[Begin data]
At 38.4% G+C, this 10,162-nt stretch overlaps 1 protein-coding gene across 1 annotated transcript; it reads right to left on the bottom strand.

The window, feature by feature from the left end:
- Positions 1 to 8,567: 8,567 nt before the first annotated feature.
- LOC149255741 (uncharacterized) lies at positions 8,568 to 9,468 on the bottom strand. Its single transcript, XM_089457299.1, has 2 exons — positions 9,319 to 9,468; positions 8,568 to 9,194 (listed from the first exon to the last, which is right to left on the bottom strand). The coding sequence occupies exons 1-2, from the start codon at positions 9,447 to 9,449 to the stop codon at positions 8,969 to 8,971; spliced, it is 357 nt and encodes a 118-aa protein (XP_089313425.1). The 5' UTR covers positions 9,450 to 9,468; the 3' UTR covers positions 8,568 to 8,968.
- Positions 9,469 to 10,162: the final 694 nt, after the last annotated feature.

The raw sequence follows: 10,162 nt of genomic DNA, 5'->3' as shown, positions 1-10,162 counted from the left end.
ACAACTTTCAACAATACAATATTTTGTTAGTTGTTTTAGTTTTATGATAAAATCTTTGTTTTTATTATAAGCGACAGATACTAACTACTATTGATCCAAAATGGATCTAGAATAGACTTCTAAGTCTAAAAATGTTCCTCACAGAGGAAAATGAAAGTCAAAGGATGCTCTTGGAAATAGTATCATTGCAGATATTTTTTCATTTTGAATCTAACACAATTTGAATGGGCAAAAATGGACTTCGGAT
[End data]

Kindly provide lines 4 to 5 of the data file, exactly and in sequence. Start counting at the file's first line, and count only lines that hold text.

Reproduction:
- LOC149255741 (uncharacterized) lies at positions 8,568 to 9,468 on the bottom strand. Its single transcript, XM_089457299.1, has 2 exons — positions 9,319 to 9,468; positions 8,568 to 9,194 (listed from the first exon to the last, which is right to left on the bottom strand). The coding sequence occupies exons 1-2, from the start codon at positions 9,447 to 9,449 to the stop codon at positions 8,969 to 8,971; spliced, it is 357 nt and encodes a 118-aa protein (XP_089313425.1). The 5' UTR covers positions 9,450 to 9,468; the 3' UTR covers positions 8,568 to 8,968.
- Positions 9,469 to 10,162: the final 694 nt, after the last annotated feature.